Of course, with some students, it took more conferring and digging into their personal lives to find out what they were truly passionate about. Some, at first, even said they did not have a passion! Eventually, however, all were able to find something they loved working on or creating. This was an inquiry project; students always had to come up with an essential question to guide them in their research. The other non-negotiable was that they had to share them in some way…either on our school-wide presentation day, set up similar to a science fair, or on safe social media, or another way of their choosing.  Most chose to present in person, as they wanted a chance to show off their accomplishments. There’s a link in the project with photos of all the fantastic ways my students chose to present! (Preview below!)

 

 

In this product, you will have the steps and information you need to:

  • Help your students find their passions and get your students started on these projects!
  • Choose the essential question
  • Research the topic/question
  • Find experts for students to interview
  • Prepare students to present

I am also available to work with any teacher or school who would like to implement these projects; check out my consulting information HERE!

HERE IS THE LINK to access the product on Teachers Pay Teachers! 

If you end up using these projects in your classrooms, PLEASE let me know and send photos! If you have your own ideas or suggestions for implementing projects like these, comment below!  These projects have been the highlight of my teaching career, and I hope they will be for you too!

Until next time…Follow Your Passion!

Finally…the end of the School Year!

 

For many of you teachers….just a few weeks to go!  Whoo Hoo!

Relief, happiness, joy….which emotion are you feeling now that the end of the year is in sight and summer is on the horizon?  I recently shared a photo I saw on the Facebook page of Create-abilities that pretty much sums up what all teachers feel like in May!

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Used with permission from Create-abilities

Before the year ends, though, you have to come up with something to celebrate, recognize and honor all the work your students have done throughout the year and find a way to say farewell to this year’s class.  I always struggled with this…I was exhausted, my daughters had all their May events going on, and the classroom budget was tight or non-existent.  So, let me share with you a few ideas that I did way back in my classroom days.

 

img006Being a huge fan of movies and the Academy Awards, I decided to create my own awards ceremony, the Anttila Awards.  Check out my flyer below; the writing you can see on the back is my list of what awards each student was getting, and yes, ALL students received an award!  Some of my categories include:

  • Best Performance in Math
  • Best Performance in a Science Fair Project
  • Best Performance in Writing
  • Best Performance in a Fractured Fairy Tale Skit
  • Most Likely to be Caught Reading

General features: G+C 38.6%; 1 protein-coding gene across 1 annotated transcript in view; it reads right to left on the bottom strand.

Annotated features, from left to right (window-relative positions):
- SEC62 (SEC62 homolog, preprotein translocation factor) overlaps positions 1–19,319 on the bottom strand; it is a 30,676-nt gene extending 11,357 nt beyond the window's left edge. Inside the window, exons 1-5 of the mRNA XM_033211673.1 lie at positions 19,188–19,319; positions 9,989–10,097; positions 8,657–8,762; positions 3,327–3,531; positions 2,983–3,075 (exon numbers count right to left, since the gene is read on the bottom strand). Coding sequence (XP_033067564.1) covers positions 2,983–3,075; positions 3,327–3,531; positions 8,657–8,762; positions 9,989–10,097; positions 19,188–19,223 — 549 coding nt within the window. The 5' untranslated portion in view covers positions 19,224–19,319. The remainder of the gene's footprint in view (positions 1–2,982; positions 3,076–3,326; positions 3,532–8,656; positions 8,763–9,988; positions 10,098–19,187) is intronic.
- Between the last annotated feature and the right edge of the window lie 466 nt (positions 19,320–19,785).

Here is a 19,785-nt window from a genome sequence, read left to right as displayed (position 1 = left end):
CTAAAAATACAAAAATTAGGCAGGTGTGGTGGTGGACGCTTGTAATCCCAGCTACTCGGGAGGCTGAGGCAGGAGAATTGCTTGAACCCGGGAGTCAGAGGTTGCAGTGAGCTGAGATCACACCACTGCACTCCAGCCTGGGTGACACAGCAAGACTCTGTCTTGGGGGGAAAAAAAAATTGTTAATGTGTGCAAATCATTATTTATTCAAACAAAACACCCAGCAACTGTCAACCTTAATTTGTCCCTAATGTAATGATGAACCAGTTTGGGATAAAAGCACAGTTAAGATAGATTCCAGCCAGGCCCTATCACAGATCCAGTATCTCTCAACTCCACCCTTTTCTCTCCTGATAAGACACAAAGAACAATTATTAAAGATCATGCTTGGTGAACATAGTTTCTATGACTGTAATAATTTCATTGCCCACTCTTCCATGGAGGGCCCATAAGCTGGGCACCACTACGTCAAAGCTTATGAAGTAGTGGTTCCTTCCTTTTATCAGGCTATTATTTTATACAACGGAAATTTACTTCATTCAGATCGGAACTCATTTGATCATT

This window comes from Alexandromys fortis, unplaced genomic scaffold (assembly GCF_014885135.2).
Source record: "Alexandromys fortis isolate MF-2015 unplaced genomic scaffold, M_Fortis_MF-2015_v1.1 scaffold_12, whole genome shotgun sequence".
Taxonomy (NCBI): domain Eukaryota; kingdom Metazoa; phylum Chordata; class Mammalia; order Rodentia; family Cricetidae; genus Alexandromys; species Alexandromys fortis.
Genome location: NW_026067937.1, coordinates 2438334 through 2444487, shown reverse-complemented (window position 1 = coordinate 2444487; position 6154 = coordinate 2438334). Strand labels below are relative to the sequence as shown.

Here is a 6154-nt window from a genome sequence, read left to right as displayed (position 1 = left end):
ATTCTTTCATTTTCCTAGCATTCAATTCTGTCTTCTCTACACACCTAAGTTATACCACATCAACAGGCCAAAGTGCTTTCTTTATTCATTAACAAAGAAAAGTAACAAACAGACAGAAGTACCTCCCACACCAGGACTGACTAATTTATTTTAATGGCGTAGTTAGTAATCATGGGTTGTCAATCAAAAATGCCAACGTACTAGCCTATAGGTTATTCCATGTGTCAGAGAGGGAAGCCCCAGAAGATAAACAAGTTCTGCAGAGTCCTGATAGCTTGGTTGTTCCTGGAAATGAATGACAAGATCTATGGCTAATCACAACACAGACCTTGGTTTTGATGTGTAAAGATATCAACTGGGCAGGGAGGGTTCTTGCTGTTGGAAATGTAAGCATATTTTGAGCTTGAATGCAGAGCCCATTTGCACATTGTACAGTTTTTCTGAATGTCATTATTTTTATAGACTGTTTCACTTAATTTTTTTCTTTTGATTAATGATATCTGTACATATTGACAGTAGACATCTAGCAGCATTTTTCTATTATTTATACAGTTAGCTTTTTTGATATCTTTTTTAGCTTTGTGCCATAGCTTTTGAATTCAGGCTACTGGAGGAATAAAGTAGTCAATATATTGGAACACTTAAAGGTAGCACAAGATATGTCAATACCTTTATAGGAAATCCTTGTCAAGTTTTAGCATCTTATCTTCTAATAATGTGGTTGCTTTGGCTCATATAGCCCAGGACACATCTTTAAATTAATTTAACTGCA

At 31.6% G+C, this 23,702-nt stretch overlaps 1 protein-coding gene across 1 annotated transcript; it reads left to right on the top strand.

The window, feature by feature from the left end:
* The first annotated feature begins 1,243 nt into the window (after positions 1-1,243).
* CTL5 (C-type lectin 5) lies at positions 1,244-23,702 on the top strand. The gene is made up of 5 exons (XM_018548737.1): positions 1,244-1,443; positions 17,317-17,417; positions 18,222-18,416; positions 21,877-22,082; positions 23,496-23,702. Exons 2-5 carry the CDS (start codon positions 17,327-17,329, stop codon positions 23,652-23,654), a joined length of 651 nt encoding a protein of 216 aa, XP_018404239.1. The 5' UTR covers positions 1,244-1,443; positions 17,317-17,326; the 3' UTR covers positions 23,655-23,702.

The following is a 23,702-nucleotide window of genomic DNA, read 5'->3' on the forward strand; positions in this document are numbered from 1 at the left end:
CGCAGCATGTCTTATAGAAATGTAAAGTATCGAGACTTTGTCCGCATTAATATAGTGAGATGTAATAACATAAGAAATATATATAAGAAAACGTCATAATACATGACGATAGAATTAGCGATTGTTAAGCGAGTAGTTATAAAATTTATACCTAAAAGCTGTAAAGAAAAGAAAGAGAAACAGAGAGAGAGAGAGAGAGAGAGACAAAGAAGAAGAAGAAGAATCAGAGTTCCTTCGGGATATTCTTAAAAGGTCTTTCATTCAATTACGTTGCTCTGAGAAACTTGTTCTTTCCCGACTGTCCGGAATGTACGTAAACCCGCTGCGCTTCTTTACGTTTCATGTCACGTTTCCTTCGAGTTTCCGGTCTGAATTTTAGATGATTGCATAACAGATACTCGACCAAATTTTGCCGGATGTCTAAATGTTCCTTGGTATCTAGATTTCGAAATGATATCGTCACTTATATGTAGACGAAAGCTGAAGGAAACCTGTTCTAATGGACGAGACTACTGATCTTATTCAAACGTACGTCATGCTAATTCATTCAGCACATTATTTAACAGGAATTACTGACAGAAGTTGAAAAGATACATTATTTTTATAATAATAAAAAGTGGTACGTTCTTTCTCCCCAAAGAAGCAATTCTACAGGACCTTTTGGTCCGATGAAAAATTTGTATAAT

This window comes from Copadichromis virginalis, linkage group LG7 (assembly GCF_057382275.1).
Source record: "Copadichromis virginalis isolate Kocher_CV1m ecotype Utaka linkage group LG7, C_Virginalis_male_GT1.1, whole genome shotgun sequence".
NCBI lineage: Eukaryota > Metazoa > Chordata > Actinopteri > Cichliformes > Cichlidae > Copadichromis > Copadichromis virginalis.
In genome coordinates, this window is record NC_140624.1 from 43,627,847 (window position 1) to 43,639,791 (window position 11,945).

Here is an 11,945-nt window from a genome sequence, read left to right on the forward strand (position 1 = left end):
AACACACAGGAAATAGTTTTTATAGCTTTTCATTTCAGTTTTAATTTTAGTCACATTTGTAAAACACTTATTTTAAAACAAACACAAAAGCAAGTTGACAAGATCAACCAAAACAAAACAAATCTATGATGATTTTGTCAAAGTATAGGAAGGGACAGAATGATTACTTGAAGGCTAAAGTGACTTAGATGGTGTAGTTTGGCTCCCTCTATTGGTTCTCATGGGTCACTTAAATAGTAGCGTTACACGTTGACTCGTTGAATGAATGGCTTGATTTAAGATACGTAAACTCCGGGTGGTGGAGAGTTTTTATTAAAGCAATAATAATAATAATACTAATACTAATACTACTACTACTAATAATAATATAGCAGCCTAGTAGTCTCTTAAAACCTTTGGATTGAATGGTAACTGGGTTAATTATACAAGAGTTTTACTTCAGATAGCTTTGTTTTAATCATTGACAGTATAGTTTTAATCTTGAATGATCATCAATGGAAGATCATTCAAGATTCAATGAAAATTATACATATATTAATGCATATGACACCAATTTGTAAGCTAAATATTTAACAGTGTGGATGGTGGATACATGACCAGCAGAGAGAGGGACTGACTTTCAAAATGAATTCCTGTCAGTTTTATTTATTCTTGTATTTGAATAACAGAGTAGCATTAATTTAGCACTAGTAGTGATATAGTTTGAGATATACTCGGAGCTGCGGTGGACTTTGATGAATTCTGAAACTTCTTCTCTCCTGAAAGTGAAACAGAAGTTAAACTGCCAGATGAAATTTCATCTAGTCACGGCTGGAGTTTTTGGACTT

• Best Performance in Public Speaking
  • Best Performance in a Research Speech
  • Best Performance in Making Up Work
  • Best Performance in the Oceanography Project

You get the idea!  We invited parents and asked them to provide refreshments, and we also invited administrators, specials teachers, the custodian and paraprofessionals to be “special guest presenters” at the awards.  SO, SO fun!

Another year, my students and I created a HUGE hallway display called “The Bitter and the Best”. There were two butcher paper columns, one for favorite classroom memories/activities, “The Best” and one for less memorable or bittersweet memories, “The Bitter”.  I hung up photos from our year, as well as project and homework assignments.  This really helped the students to reflect and provided a nice closure to our year!  img035

IMG_6292One thing I always struggled with was what to give my students at the end of the year…a gift…without breaking my bank account.  At the end of the year when I had the theme of Growth Mindset with my GT students, I had a local specialty cookie shop, Eileen’s Colossal Cookies (locations in many states!) and decorate cookies for all students (over 50 of them!) with our motto for the year: “Fail, Learn, Grow.” Needless to say, these were a huge hit! Check out this blog post from Diary of a Not So Wimpy Teacher for more end of the year student gift ideas!

Last year, since I was retiring and had worked with some of my gifted students for four years, I created a slideshow of our learning and fun together, complete with music. The students loved seeing photos of their younger self, as well as students who had moved away or gone on to middle school!  Here are some ideas for great songs for your end of the year slideshows! And even MORE ideas! IMG_6283

Over in the sidebar, you will find a link to my End of the Year Pinterest Board for teachers!  Hang in there for a few more weeks, and take time to enjoy the summer, family, and friends!  You are all my HEROS!

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Free printable from the Happy Go Lucky blog

 

Math Roll-a-Word-Problem

TEACHERS PAY TEACHERS FREEBIE COMING UP!  KEEP READING! (How’s that for a shameless plug?) Plus, there are photos of my cats coming up, so that is a reason to continue reading!